Due to the decrease in ferrochelatase activity, EPP erythrocytes contain elevated levels of the enzyme’s substrate, PPIX (supplemental Table 1) and have other changes in their biology that may affect the growth of parasites. To exclude the possibility that elevated PPIX or other changes were the cause of impaired parasite growth in EPP cells, we examined the growth of parasites in erythrocytes from patients with XLDPP (MIM 300752). Ferrochelatase activity is normal in these cells but they contain elevated levels of PPIX due to a gain-of-function mutation in the gene encoding ALAS2. The mutant enzyme upregulates the entry of succinyl-CoA and glycine precursors into the heme biosynthesis pathway,29 resulting in substrate build up at the next rate-limiting step, which is ferrochelatase.30,31 Individuals with XLDPP are clinically identical to EPP patients and their red cells contain similarly elevated levels of PPIX and are morphologically and physiologically very similar; ferrochelatase activity is, however, normal (supplemental Table 1). The growth of P falciparum in red cells from 3 XLDPP patients was virtually identical to rates of parasite growth in normal red cells (Figure 1), nor were there differences in the ratios of immature or mature parasite growth stages (supplemental Figure 1B). This fortuitous genetic control demonstrates that elevated red cell PPIX levels do not affect parasite growth, implying that the parasite has a direct requirement for the red cell ferrochelatase enzyme.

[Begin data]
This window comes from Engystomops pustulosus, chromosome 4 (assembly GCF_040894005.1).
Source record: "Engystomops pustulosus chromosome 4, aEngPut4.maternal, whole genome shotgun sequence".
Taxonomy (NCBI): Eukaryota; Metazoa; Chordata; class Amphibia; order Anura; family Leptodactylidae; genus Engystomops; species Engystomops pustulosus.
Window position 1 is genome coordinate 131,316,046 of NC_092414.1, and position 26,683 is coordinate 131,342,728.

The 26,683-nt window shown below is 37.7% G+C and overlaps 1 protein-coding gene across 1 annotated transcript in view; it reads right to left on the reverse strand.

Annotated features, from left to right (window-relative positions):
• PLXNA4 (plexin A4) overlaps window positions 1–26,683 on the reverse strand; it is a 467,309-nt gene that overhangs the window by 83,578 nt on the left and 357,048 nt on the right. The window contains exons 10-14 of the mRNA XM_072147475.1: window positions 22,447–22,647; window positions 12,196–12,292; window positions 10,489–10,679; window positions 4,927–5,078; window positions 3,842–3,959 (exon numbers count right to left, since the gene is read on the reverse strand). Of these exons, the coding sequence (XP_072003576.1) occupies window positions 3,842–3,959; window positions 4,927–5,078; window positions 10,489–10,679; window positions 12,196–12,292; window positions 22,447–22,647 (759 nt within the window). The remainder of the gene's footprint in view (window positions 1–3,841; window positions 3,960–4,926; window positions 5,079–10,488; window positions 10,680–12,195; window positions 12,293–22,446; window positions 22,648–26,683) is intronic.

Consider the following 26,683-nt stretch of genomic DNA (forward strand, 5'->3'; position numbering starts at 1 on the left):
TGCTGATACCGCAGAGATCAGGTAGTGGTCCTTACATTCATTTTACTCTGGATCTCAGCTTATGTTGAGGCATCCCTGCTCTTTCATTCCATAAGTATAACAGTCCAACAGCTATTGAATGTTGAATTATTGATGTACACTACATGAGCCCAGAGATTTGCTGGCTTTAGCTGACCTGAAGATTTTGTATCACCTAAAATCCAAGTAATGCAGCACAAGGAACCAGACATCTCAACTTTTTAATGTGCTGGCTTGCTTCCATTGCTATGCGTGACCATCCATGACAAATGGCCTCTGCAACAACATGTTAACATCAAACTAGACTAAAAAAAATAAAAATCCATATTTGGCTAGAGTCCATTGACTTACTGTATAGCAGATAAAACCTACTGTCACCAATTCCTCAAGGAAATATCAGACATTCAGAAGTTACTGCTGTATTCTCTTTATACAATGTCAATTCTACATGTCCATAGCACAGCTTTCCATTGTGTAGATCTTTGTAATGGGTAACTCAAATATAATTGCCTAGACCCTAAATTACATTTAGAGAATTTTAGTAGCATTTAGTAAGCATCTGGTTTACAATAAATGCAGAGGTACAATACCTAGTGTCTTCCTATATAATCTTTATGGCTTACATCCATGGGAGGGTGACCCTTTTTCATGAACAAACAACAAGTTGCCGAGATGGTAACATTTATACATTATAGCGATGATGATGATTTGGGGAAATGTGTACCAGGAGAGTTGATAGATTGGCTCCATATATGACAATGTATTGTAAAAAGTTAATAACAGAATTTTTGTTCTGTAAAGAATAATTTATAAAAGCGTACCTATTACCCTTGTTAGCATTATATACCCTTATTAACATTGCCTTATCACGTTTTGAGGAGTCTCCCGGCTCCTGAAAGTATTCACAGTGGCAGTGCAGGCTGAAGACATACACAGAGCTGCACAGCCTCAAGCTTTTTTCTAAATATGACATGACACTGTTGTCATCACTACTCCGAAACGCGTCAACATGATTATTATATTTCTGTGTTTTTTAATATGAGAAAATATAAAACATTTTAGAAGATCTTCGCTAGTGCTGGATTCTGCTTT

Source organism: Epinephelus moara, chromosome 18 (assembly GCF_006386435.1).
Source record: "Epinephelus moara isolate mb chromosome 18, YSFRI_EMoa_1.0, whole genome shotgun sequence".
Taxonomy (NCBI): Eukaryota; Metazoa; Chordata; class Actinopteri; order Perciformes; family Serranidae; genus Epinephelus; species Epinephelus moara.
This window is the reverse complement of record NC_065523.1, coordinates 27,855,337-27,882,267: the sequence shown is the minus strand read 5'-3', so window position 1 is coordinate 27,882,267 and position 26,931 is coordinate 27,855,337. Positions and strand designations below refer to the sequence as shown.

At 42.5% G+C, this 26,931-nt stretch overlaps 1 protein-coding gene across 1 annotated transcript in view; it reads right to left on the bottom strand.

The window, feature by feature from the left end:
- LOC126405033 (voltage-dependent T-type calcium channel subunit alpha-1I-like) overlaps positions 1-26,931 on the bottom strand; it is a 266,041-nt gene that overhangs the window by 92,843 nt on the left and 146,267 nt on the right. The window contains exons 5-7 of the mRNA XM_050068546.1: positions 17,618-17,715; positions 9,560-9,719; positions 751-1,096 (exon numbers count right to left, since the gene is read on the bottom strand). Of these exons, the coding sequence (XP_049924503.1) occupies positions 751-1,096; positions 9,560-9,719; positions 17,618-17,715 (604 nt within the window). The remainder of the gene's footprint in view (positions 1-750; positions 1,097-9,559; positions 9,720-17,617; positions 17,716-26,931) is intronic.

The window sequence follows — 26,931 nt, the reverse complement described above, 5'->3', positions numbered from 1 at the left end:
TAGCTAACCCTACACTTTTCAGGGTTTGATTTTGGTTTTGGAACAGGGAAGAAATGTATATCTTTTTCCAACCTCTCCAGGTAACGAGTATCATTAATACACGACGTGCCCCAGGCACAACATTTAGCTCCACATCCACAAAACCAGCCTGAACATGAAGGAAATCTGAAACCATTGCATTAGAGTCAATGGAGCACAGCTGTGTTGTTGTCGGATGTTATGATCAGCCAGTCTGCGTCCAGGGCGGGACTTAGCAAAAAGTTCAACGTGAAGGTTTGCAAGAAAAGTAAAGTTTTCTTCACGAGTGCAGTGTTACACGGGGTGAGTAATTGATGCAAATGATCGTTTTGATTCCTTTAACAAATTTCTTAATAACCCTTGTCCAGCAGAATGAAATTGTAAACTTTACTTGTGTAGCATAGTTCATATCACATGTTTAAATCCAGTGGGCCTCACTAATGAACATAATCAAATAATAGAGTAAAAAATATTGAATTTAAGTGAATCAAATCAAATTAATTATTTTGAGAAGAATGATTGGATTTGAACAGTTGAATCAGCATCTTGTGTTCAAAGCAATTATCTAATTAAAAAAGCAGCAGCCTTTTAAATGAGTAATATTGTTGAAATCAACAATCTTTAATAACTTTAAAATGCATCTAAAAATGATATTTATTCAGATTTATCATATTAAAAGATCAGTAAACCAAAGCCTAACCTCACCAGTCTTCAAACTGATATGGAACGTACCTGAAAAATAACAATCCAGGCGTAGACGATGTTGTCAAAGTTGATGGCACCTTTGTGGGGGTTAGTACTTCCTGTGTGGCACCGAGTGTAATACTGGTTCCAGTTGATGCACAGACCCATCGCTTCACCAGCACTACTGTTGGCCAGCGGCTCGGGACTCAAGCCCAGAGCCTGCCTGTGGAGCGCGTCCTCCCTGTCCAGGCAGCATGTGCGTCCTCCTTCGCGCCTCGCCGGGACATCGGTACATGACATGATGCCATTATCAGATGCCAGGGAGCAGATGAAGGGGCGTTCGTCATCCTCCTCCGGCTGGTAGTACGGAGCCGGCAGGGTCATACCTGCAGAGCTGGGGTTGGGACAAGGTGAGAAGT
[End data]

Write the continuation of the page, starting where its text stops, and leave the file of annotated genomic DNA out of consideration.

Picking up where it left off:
A deficiency in host ferrochelatase protects against P chabaudi blood stage infection in mice

We infected mice carrying a substitution mutation (M98K) in the murine ferrochelatase gene (Fechm1Pas) with the murine malarial parasite, P chabaudi. Mice homozygous for the allele have 5% and heterozygotes 45% to 65% residual enzyme activity compared with wild-type mice.32 Homozygous Fechm1Pas mice (isogenic with C57BL/6) infected with P chabaudi were significantly more resistant to the infection than their heterozygous and wild-type littermates. There was an almost twofold reduction in peak parasitemia levels (Figure 2A,C) and 2 to 3 times greater rates of survival (Figure 2B,D). Host ferrochelatase is therefore also necessary to sustain a normal malarial infection in mice.

Figure 2